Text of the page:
The synthesis of particulate noble metals by aqueous alcohol reduction of metal salts in the presence of polymeric stabilizer (or protector), in particular, has been reported to be an enabling technique toward a better control of the synthesized particle morphology and the aggregated structure. Hirai and co-workers (Hirai et al. 1978, 1979; Hirai 1979) were the first to examine the catalytic activity and the formation mechanism of metal particles protected by polyvinyl alcohol or polyvinylpyrrolidone (PVP) in methanol. Duff et al. (1995) further confirmed that the aggregation of platinum particles was suppressed by a high [PVP]/[Pt] ratio which in turn facilitated the dispersion of platinum sols so that the particles with a more uniform morphology become attainable. Chen and Akashi (1997) synthesized colloidal platinum nanoparticles that were protected by poly (N-isopropylacrylamide) in ethanol/water mixtures by the reduction of PtCl62−. They reported that the protective polymer serves not only as a stabilizer, but also as a functional component conferring catalytic activity and selectivity. Teranishi et al. (1999) further revealed that the mean diameter of monodispersed Pt nanoparticles can be controlled from 1.9 to 3.3 nm by adjusting the kind of alcohol and the PVP concentration used in the sol process. The size of Pt particles with an ascending order, i.e., 1-propanol < ethanol < methanol, was found when various alcohols were used. This suggests that the reduction rate of PtCl62− ions in solution is critically important to the synthesized Pt particles. In addition, the synthesized particle size was found to decrease linearly with the alcohol concentration over the [PVP]/[Pt] ratio range from 10 to 40.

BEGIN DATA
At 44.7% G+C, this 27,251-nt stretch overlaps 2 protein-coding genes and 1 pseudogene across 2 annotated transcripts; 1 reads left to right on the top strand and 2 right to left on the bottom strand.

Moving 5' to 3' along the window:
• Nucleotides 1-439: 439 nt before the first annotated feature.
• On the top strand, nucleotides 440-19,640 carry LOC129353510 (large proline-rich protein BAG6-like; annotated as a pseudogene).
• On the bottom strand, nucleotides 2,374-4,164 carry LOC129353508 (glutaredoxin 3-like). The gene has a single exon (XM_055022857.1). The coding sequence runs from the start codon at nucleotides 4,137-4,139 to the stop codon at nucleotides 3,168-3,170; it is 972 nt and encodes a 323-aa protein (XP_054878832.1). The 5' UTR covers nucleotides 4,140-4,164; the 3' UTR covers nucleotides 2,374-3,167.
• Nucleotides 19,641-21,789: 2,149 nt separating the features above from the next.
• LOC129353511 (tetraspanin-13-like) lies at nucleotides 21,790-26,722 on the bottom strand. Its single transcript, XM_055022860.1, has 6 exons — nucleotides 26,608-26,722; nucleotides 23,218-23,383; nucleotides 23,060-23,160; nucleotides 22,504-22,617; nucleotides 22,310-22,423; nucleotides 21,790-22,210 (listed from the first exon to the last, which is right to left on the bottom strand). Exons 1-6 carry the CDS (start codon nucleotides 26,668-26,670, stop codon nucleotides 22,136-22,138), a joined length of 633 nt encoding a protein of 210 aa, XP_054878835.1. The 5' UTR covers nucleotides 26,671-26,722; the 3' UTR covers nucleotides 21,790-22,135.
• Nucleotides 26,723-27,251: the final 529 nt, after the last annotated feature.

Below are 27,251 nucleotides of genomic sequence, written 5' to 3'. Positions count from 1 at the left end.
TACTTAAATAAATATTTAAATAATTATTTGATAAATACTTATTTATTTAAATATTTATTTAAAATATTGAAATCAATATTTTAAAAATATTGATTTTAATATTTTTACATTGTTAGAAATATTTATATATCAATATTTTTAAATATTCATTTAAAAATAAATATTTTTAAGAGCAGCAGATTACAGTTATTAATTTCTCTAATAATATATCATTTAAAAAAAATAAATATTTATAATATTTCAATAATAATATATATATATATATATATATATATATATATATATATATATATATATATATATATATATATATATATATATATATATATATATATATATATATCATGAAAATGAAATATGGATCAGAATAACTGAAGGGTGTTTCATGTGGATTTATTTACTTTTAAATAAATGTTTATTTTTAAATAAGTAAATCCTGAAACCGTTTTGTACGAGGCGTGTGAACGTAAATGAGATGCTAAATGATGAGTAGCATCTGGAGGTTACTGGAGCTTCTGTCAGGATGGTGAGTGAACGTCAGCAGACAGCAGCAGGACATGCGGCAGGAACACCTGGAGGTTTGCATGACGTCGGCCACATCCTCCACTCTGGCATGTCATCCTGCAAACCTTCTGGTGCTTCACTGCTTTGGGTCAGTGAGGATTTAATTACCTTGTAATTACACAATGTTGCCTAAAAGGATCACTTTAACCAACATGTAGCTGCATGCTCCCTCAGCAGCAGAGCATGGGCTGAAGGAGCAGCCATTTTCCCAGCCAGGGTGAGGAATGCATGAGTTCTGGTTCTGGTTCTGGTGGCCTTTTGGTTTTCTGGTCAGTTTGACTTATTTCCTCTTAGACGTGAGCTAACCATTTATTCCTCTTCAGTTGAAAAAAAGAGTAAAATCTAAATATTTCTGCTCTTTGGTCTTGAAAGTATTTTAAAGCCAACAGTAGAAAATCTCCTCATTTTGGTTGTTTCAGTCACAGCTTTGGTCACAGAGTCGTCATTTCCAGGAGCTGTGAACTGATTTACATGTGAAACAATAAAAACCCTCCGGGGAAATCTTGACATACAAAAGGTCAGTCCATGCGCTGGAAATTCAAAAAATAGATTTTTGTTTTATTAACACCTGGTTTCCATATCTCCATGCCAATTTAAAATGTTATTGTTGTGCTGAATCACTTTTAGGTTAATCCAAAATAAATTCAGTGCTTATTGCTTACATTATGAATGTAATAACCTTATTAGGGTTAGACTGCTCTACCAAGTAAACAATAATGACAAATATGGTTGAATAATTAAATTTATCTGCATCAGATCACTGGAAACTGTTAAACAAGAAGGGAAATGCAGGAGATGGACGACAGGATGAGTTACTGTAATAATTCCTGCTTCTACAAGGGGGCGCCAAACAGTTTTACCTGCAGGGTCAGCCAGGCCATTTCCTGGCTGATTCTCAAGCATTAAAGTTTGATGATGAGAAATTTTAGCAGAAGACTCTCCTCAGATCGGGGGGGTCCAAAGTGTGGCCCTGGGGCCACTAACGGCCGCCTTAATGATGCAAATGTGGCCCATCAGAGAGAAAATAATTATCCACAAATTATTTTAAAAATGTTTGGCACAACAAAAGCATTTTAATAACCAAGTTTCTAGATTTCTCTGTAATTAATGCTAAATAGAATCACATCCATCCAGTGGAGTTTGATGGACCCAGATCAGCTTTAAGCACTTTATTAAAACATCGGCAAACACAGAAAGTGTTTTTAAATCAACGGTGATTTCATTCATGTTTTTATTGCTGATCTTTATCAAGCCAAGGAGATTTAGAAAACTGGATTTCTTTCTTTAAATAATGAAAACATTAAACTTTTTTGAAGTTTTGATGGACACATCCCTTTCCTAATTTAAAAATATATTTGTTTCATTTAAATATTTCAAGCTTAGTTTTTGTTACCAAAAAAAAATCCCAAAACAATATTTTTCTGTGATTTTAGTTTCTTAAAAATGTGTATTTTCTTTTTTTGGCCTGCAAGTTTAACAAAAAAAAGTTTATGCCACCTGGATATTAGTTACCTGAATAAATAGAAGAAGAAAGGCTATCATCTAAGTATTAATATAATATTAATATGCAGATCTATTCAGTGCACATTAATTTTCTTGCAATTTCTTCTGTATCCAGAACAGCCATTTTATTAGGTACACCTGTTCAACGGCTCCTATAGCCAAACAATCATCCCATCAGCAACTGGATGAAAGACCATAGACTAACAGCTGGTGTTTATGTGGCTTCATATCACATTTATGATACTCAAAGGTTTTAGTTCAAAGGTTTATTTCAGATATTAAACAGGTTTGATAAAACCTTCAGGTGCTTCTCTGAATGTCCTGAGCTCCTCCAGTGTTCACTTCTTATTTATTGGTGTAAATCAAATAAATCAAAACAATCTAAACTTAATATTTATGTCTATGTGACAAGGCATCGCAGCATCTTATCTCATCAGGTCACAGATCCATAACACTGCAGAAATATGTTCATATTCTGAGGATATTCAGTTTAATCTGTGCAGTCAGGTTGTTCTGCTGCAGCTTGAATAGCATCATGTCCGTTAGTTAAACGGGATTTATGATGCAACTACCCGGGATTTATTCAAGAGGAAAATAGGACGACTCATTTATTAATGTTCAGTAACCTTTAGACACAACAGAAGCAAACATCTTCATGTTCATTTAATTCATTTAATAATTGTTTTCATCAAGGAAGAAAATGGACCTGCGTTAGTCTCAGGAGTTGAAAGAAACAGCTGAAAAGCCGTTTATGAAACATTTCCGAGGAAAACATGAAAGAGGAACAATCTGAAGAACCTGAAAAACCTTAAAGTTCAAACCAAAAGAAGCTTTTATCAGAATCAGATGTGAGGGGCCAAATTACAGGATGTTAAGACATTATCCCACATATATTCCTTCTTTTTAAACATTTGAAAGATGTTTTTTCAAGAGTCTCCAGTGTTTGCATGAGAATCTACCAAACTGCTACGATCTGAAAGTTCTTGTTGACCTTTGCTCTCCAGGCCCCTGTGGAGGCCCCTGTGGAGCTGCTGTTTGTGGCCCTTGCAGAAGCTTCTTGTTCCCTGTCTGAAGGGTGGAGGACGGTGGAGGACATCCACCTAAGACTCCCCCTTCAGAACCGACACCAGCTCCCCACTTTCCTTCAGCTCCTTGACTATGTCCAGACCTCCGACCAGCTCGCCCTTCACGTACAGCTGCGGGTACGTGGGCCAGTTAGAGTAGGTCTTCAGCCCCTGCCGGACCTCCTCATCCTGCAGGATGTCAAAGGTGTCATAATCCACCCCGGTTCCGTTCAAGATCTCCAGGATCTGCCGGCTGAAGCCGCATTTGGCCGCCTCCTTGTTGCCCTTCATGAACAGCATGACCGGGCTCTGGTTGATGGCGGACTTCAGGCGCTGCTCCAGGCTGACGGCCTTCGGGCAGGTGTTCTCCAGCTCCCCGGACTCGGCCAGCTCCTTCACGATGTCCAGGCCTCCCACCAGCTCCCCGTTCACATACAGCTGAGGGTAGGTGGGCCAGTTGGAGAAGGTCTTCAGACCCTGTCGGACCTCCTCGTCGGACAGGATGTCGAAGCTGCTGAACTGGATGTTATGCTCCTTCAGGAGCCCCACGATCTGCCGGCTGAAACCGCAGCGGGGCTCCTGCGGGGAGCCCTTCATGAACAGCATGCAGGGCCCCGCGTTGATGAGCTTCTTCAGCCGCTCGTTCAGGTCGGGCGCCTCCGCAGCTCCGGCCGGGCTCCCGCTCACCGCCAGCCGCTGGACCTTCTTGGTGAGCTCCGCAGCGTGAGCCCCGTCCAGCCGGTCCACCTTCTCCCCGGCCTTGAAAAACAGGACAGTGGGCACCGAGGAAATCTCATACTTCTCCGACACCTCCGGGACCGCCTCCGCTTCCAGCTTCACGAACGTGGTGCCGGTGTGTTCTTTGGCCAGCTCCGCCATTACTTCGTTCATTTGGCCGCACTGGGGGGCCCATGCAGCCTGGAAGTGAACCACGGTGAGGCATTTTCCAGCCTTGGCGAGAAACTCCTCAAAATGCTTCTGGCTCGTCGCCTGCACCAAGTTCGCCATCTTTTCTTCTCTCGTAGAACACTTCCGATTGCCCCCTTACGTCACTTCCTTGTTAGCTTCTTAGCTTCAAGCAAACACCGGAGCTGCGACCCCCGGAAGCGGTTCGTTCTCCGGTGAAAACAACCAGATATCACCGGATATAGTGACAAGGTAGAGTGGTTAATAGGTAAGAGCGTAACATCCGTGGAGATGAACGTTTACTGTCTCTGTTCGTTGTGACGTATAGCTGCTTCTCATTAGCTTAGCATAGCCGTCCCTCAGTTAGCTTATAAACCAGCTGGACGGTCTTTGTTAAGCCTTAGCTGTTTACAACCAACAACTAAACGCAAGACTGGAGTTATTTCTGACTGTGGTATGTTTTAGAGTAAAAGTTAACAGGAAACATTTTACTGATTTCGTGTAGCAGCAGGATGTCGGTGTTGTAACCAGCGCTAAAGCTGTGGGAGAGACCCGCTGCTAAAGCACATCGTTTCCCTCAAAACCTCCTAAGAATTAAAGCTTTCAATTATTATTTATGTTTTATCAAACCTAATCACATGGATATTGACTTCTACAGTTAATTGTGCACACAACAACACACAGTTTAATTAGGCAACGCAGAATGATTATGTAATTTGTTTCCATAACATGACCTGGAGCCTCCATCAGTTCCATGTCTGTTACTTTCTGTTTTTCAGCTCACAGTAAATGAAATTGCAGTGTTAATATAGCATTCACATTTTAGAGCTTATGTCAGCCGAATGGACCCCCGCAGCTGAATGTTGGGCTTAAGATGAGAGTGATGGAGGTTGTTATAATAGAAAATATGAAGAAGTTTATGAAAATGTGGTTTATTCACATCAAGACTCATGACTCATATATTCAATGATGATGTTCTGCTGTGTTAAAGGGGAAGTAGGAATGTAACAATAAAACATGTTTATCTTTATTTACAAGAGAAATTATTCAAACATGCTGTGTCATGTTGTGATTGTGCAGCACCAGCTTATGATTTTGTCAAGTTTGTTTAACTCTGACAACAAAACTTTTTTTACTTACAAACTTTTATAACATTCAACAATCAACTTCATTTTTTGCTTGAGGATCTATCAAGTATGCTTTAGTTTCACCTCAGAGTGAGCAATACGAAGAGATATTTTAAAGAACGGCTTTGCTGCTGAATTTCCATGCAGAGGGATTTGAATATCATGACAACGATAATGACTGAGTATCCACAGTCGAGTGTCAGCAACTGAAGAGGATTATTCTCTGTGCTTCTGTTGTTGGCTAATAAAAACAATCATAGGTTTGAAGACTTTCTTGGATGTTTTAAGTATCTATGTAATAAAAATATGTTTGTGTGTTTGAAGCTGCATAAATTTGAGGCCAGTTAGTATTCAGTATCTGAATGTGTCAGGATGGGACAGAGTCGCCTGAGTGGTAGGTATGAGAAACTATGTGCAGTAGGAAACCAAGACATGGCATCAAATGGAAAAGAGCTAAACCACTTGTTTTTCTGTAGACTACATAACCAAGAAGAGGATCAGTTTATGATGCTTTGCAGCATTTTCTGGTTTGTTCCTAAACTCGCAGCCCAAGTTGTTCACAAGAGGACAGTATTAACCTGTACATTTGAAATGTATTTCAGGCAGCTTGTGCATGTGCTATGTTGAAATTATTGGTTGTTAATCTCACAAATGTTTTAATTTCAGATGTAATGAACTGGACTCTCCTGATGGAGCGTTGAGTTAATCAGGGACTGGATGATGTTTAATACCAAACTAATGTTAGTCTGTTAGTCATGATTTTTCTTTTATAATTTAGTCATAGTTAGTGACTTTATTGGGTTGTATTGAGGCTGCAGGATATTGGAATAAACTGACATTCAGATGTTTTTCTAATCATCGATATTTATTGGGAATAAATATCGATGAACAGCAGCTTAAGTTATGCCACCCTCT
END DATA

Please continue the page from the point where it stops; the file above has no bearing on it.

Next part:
Even though the size dependence of alcohol-reduced platinum sols at relatively high PVP concentrations have been examined extensively in the literature, characterizations of the aggregate structure and the crystallite-size dependence of the platinum nanoparticles over a broad range of alcohol fractions with a particular emphasis at low [PVP]/[Pt] ratios are yet rare. In this regard, Shiraishi et al. (2000) have reported the use of transmission electron microscopy (TEM) and the Taylor dispersion method to examine the PVP-protected platinum nanoclusters. They found that the Pt particles tend to form a hierarchical superstructure of spherical shape in ethanol–water mixtures at low PVP concentrations. Size of the superstructure decreased with the increasing PVP concentration, and the reduced superstructure size gave rise to an enhanced catalytic activity, in parallel with those reported by others (Teranishi et al. 1999; Hirai et al. 1979). Nonetheless, the effect of ethanol concentration to the aggregated structure of Pt particles was never mentioned. In this article, platinum nanoparticles were synthesized from hydrated hydrogen hexachloroplatinic acid in ethanol with a broad range of ethanol–water fractions (0.2–0.8) and [PVP]/[Pt] molar ratios (1–60). Structure and morphology of the coagulated nanoparticle clusters were examined by TEM, and their fractal dimensions determined. Crystallite size of the synthesized Pt particles was then compared with that reported by Teranishi et al. (1999).